China has been active in Antarctic exploration and scientific research since 1984, but only recently signaled its intent to become a hands-on player in Arctic affairs. As Beijing implements an unusually ambitious shift toward the poles, its goals and motivations are drawing scrutiny.
Antarctica’s pristine environment is currently protected by the Madrid Protocol, a 1991 pact negotiated by then-Australian Prime Minister Bob Hawke and his French counterpart.
The pioneering international agreement bans the exploitation of the southern polar region’s natural resources including coal, metals, and oil fields potentially as large as Saudi Arabia’s.
Marking the protocol’s 20th anniversary, former prime minister Hawke says he hopes its terms will be upheld beyond the agreement’s expiration, in 2048.
“It’s very important, fundamentally because Antarctica remains the only environment left in the world where scientific research can go on unimpeded by any form of pollution,” said Hawke.
But, in this era of energy insecurity and improved extraction technologies, the moratorium on the exploitation of Antarctica’s natural resources looks increasingly susceptible to challenge.
Anne-Marie Brady, a political scientist at Christchurch University, is pessimistic that the ban on mineral exploitation in Antarctica will survive beyond 2048.
“The global economy is so dominated by the need for oil. Unless there was a major shift in how people live their lives, particularly in developing countries, I think we’re just going to go on and on trying to find new locations to exploit oil,” said Brady.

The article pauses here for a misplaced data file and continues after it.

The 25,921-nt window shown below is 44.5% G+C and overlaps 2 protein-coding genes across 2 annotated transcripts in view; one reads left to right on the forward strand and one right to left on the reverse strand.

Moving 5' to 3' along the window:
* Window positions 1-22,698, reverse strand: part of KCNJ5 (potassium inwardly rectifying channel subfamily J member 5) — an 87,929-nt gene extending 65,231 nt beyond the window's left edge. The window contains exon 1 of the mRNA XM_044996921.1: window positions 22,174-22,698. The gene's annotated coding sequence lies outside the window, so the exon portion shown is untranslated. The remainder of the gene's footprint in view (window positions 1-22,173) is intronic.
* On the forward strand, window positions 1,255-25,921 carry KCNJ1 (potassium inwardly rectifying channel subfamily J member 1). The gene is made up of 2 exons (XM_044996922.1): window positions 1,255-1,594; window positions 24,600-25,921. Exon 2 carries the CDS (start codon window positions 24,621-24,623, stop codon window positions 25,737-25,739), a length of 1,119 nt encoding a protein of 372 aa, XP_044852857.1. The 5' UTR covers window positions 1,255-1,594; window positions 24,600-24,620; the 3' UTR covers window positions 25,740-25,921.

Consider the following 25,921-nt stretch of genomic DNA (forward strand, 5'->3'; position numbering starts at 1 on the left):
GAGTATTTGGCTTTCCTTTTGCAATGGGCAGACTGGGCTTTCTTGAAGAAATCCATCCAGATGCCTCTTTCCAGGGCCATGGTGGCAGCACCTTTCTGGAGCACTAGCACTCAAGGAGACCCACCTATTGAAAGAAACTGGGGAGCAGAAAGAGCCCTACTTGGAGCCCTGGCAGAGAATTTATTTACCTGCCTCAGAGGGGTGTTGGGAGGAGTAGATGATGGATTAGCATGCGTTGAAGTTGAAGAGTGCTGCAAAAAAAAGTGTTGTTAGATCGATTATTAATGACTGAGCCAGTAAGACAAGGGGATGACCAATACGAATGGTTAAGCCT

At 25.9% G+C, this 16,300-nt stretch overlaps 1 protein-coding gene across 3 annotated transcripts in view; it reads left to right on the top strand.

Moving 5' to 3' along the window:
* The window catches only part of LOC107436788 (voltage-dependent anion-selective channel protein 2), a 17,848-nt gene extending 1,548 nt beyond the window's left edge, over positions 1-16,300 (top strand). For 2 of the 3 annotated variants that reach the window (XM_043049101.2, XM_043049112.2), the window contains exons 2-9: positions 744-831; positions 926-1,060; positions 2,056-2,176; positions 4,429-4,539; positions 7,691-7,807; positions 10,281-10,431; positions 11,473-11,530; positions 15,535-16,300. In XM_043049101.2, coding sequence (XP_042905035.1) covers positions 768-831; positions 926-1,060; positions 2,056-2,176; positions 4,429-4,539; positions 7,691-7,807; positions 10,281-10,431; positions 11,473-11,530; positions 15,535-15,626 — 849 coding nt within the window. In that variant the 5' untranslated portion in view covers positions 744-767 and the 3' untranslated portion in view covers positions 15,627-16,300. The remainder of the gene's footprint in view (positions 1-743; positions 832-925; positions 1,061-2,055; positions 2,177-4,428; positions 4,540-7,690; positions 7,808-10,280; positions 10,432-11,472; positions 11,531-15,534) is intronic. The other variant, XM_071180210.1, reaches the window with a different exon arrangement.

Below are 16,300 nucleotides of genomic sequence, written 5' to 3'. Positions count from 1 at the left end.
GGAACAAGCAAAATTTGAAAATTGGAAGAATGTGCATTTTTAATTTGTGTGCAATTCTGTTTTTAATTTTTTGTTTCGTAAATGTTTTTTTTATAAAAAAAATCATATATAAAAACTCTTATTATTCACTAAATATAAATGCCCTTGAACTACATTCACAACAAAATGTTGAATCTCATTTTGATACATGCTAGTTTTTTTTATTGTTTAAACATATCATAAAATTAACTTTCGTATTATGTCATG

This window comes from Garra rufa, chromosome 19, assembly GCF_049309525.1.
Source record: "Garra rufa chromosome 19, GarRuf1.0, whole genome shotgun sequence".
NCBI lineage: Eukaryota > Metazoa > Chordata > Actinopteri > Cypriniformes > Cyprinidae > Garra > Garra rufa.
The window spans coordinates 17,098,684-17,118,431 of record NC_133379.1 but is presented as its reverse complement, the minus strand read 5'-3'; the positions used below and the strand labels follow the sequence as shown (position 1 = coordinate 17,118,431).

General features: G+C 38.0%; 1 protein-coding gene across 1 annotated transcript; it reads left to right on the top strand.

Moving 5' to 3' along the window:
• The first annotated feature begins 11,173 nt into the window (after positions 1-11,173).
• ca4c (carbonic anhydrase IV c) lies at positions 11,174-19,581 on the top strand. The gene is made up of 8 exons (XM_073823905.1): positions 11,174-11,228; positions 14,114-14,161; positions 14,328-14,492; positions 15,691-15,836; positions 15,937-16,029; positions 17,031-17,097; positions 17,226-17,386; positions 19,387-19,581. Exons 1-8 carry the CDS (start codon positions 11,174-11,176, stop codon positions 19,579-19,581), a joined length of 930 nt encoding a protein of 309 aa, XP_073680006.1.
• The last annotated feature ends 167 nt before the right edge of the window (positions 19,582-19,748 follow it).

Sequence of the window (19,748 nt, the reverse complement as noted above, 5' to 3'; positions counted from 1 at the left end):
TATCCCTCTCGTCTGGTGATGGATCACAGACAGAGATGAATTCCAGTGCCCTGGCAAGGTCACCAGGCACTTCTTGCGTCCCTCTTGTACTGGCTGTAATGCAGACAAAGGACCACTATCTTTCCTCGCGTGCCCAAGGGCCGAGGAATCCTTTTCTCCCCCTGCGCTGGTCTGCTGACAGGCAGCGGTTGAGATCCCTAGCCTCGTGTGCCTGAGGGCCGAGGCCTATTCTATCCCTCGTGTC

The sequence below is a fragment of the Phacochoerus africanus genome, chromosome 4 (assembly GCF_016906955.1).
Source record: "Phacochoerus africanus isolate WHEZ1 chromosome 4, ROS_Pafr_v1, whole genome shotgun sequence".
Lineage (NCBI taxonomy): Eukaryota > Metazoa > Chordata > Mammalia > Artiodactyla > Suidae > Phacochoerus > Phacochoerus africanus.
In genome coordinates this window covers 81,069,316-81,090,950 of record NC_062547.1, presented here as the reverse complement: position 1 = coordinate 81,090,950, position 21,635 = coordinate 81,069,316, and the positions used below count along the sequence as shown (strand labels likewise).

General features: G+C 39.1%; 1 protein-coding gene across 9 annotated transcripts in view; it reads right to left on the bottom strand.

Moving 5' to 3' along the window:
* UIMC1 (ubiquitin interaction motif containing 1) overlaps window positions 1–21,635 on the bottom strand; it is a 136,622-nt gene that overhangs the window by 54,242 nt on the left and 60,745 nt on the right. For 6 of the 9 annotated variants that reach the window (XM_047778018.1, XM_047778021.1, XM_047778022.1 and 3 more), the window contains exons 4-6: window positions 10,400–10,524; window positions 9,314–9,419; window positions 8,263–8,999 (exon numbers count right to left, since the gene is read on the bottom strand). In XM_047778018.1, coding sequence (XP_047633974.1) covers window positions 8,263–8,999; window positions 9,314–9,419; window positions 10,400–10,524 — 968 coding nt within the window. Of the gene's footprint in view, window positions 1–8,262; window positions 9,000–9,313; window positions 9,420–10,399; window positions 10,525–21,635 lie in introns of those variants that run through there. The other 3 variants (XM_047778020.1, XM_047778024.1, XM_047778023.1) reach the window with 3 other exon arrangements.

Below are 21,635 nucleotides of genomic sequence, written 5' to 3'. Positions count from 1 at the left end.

Several nations are already believed to have undertaken feasibility studies for oil extraction in Antarctica. Concerns about China’s intentions grew last year when the land and resources minister, Xu Shaoshi, visited his country’s Zhongshan Antarctic base.
Rebecca Lee of the Hong Kong Polar Museum Foundation says China’s polar interests are more about national prestige and scientific research, not territorial gain or mineral wealth.
“Weather change can impact our life, our future, our agriculture, our economy. So we need to understand; not [take], not occupy,” Lee said.
But while China appears content to preserve the status quo in Antarctica, it has had only mixed success reassuring skeptics about its plans in the Arctic.
Beijing’s effort to achieve permanent observer status on the Arctic Council – a governing forum constituted by the eight Arctic states including the United States, Canada, Russia and Scandinavian countries – has twice been rejected.
Anne-Marie Brady says that Beijing is signaling it has legitimate interests in the northern polar region. She believes this represents a move away from China’s usual non-confrontational approach to international relations.
“In the Arctic, they want to have a leadership role in future decision making. And, this is actually a big shift in Chinese foreign policy. With this, they’ve actually stuck their oar in,” Brady added.